South Korea's arms procurement agency said Tuesday it has approved bid proposals by three foreign defense companies for a multi-million dollar fighter jet project and will start flight tests from next week.
The F-15 Silent Eagle by U.S. firm Boeing, the F-35A by another American company Lockheed Martin, and the Eurofighter by Europe-based multinational defense group EADS are in the running to win the deal worth upward of 8.3 trillion won ($7.3 billion).
South Korea plans to purchase 60 fighter jets by 2021 to replace the Air Force's aging fleet.
The Defense Acquisition Program Administration said Air Force evaluators will conduct flight tests and enter into negotiations with company officials from Monday.
After the process, South Korean officials plan to visit production facilities of Boeing, EADS and Lockheed next month for data-gathering and simulator tests, the DAPA said.
To conduct the flight tests later this month, Seoul sent requests to the bidders asking whether South Korean evaluators could use telemetry and a pursuit plane to measure the function of their planes.
According to a senior government official, Boeing and EADS replied that they will allow South Korean Air Force pilots to test run the planes, while Lockheed Martin has not yet confirmed whether it will allow use of the testing methods.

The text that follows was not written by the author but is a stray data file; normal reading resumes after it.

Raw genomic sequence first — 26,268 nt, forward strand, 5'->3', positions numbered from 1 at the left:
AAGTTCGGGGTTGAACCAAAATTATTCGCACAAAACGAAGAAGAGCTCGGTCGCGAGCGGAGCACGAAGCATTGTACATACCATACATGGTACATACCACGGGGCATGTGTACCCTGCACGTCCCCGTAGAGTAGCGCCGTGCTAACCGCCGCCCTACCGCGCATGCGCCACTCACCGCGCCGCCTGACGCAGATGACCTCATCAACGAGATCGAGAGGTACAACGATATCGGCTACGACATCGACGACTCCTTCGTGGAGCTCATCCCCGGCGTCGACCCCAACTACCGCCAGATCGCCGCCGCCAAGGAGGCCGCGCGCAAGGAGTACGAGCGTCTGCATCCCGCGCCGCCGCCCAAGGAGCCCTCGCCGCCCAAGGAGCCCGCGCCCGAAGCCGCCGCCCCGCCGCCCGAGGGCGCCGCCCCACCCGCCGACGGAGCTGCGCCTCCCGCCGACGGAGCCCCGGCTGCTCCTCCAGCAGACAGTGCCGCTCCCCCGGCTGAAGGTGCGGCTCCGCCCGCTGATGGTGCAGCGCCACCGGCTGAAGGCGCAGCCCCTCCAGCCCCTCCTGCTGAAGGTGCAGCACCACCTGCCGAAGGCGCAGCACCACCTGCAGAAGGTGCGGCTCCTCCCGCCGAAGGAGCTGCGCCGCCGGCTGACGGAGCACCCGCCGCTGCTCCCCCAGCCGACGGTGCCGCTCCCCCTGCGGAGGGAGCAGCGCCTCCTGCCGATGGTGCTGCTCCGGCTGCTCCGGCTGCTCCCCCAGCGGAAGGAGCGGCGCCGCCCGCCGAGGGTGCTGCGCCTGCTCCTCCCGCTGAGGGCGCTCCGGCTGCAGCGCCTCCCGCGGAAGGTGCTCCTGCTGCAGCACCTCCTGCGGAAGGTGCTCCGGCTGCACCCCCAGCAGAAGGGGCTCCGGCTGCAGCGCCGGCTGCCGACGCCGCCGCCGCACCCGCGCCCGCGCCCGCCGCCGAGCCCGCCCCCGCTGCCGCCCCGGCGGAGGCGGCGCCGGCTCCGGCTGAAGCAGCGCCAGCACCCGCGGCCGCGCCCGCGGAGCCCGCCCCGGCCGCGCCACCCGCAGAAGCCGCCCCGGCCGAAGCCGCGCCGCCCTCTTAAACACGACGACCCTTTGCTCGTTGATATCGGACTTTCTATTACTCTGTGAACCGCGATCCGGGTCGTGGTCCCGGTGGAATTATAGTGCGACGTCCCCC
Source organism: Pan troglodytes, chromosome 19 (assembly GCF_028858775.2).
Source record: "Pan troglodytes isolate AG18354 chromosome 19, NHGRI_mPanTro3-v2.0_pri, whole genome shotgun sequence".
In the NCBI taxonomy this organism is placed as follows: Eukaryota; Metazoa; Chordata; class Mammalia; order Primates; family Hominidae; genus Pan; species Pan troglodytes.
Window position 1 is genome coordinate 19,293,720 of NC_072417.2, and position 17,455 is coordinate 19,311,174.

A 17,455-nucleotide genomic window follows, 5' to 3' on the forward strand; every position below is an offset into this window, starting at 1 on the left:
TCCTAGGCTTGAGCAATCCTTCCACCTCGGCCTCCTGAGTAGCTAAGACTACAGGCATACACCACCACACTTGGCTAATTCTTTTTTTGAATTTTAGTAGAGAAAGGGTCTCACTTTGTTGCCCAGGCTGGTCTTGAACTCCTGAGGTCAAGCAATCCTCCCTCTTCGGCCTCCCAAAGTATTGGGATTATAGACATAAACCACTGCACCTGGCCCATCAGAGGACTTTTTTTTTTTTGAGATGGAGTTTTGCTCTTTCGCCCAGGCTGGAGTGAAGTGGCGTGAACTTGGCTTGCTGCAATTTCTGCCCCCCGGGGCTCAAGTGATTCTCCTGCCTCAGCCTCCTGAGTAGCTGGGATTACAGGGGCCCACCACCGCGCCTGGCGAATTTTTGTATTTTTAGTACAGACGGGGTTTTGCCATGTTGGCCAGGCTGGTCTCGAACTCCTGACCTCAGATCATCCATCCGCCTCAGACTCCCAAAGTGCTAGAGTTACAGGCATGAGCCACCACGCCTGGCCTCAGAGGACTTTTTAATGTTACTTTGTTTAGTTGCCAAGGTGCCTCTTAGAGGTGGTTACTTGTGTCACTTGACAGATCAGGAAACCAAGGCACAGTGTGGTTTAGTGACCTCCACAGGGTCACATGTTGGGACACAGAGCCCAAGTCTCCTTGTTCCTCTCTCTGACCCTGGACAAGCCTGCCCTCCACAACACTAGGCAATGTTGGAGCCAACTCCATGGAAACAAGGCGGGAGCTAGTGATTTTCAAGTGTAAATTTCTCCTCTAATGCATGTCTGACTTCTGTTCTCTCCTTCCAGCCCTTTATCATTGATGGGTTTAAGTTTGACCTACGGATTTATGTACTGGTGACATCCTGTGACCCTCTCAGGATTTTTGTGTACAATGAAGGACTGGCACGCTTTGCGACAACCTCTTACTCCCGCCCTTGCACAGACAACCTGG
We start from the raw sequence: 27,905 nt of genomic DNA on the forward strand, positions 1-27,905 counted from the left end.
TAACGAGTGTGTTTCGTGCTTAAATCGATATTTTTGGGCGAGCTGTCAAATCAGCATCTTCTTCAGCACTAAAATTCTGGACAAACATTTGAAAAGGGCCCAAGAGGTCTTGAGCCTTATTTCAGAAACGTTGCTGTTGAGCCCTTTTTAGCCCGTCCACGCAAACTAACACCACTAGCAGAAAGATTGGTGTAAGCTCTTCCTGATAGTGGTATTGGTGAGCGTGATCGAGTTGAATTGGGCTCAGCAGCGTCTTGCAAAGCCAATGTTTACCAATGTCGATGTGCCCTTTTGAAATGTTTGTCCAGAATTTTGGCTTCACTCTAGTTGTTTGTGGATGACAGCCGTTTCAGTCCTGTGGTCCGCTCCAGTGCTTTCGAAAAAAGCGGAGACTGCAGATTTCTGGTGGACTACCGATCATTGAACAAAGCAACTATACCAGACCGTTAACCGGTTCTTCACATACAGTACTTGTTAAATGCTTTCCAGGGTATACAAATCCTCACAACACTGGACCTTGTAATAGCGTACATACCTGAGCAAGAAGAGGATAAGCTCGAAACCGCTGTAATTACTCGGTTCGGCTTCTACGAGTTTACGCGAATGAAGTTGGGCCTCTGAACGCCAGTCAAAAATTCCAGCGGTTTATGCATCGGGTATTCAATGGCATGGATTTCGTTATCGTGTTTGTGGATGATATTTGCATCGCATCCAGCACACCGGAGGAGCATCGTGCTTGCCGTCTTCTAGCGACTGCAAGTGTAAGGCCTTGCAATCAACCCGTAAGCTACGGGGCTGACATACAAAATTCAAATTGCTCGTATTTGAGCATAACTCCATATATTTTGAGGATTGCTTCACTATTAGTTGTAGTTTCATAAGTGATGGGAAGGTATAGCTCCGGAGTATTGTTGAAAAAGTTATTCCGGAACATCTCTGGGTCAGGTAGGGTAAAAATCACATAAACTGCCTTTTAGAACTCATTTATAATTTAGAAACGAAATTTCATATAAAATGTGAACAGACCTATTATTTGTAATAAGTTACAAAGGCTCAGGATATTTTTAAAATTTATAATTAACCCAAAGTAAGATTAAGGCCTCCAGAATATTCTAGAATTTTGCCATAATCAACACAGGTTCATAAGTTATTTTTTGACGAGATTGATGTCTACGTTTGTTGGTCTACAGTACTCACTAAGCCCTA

"In a written answer, the U.S. Air Force said it will consult with senior officials about the use of telemetry for test flights (on the F-35A)," the official said on the condition of anonymity citing sensitivity of the issue.
Regarding South Korea's request to use the pursuit plane, the U.S. Air Force said it will "positively review" the request, without elaboration.
The DAPA had earlier said it will not conduct tests on flights that fail to meet South Korean government's demands for flight tests.
The government earlier said it will announce the winner of the bid later this year, but the fate of the mega project is uncertain as it has faced challenges ahead of the presidential election slated for December.
Pointing out that President Lee Myung-bak's single five-year term ends in February, leading presidential contenders in the ruling and opposition camps said the final decision on the fighter jet deal should be left to the next administration. Government officials reiterated their plans to go ahead with the project to replace the old fighter planes.
South Korea has already purchased 60 of Boeing's F-15 fighter jets since 2002 in the first two stages of its fighter modernization program.